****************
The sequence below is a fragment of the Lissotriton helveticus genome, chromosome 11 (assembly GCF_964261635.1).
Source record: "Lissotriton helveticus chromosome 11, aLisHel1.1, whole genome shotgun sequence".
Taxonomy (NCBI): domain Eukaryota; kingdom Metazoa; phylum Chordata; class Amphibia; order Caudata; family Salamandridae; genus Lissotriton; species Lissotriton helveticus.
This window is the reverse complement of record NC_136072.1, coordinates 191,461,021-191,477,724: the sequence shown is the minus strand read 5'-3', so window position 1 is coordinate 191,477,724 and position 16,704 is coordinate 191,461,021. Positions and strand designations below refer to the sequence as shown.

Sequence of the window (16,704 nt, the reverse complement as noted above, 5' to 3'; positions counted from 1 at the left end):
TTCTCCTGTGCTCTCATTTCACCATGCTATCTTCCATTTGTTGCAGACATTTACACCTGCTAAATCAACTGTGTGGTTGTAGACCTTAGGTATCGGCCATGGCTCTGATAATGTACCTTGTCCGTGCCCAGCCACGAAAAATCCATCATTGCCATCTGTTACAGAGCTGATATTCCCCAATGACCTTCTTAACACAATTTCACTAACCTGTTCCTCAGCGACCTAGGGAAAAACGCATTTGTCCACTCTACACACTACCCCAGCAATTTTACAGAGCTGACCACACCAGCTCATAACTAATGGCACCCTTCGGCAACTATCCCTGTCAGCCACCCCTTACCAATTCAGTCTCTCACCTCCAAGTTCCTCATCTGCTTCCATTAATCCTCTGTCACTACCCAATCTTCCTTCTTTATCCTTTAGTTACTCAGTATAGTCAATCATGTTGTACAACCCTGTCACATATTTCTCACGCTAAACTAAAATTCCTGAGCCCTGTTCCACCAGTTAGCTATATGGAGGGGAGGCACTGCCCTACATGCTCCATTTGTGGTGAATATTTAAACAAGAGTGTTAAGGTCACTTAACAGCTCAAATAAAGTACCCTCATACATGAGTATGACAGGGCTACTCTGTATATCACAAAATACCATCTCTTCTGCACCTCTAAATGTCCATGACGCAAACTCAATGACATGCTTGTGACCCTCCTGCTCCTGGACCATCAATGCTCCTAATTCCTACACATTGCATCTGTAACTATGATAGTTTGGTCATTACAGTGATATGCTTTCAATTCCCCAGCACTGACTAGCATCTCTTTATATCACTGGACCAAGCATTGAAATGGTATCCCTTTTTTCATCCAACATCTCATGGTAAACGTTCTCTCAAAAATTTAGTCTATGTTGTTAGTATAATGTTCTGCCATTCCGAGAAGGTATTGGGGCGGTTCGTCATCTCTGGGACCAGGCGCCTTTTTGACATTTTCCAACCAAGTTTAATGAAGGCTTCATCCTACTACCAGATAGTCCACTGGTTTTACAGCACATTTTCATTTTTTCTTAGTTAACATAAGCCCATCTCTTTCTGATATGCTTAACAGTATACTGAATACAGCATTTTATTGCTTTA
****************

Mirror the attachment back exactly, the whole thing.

The sequence below is a fragment of the Lissotriton helveticus genome, chromosome 11 (assembly GCF_964261635.1).
Source record: "Lissotriton helveticus chromosome 11, aLisHel1.1, whole genome shotgun sequence".
Taxonomy (NCBI): domain Eukaryota; kingdom Metazoa; phylum Chordata; class Amphibia; order Caudata; family Salamandridae; genus Lissotriton; species Lissotriton helveticus.
This window is the reverse complement of record NC_136072.1, coordinates 191,461,021-191,477,724: the sequence shown is the minus strand read 5'-3', so window position 1 is coordinate 191,477,724 and position 16,704 is coordinate 191,461,021. Positions and strand designations below refer to the sequence as shown.

Sequence of the window (16,704 nt, the reverse complement as noted above, 5' to 3'; positions counted from 1 at the left end):
TTCTCCTGTGCTCTCATTTCACCATGCTATCTTCCATTTGTTGCAGACATTTACACCTGCTAAATCAACTGTGTGGTTGTAGACCTTAGGTATCGGCCATGGCTCTGATAATGTACCTTGTCCGTGCCCAGCCACGAAAAATCCATCATTGCCATCTGTTACAGAGCTGATATTCCCCAATGACCTTCTTAACACAATTTCACTAACCTGTTCCTCAGCGACCTAGGGAAAAACGCATTTGTCCACTCTACACACTACCCCAGCAATTTTACAGAGCTGACCACACCAGCTCATAACTAATGGCACCCTTCGGCAACTATCCCTGTCAGCCACCCCTTACCAATTCAGTCTCTCACCTCCAAGTTCCTCATCTGCTTCCATTAATCCTCTGTCACTACCCAATCTTCCTTCTTTATCCTTTAGTTACTCAGTATAGTCAATCATGTTGTACAACCCTGTCACATATTTCTCACGCTAAACTAAAATTCCTGAGCCCTGTTCCACCAGTTAGCTATATGGAGGGGAGGCACTGCCCTACATGCTCCATTTGTGGTGAATATTTAAACAAGAGTGTTAAGGTCACTTAACAGCTCAAATAAAGTACCCTCATACATGAGTATGACAGGGCTACTCTGTATATCACAAAATACCATCTCTTCTGCACCTCTAAATGTCCATGACGCAAACTCAATGACATGCTTGTGACCCTCCTGCTCCTGGACCATCAATGCTCCTAATTCCTACACATTGCATCTGTAACTATGATAGTTTGGTCATTACAGTGATATGCTTTCAATTCCCCAGCACTGACTAGCATCTCTTTATATCACTGGACCAAGCATTGAAATGGTATCCCTTTTTTCATCCAACATCTCATGGTAAACGTTCTCTCAAAAATTTAGTCTATGTTGTTAGTATAATGTTCTGCCATTCCGAGAAGGTATTGGGGCGGTTCGTCATCTCTGGGACCAGGCGCCTTTTTGACATTTTCCAACCAAGTTTAATGAAGGCTTCATCCTACTACCAGATAGTCCACTGGTTTTACAGCACATTTTCATTTTTTCTTAGTTAACATAAGCCCATCTCTTTCTGATATGCTTAACAGTATACTGAATACAGCATTTTATTGCTTTA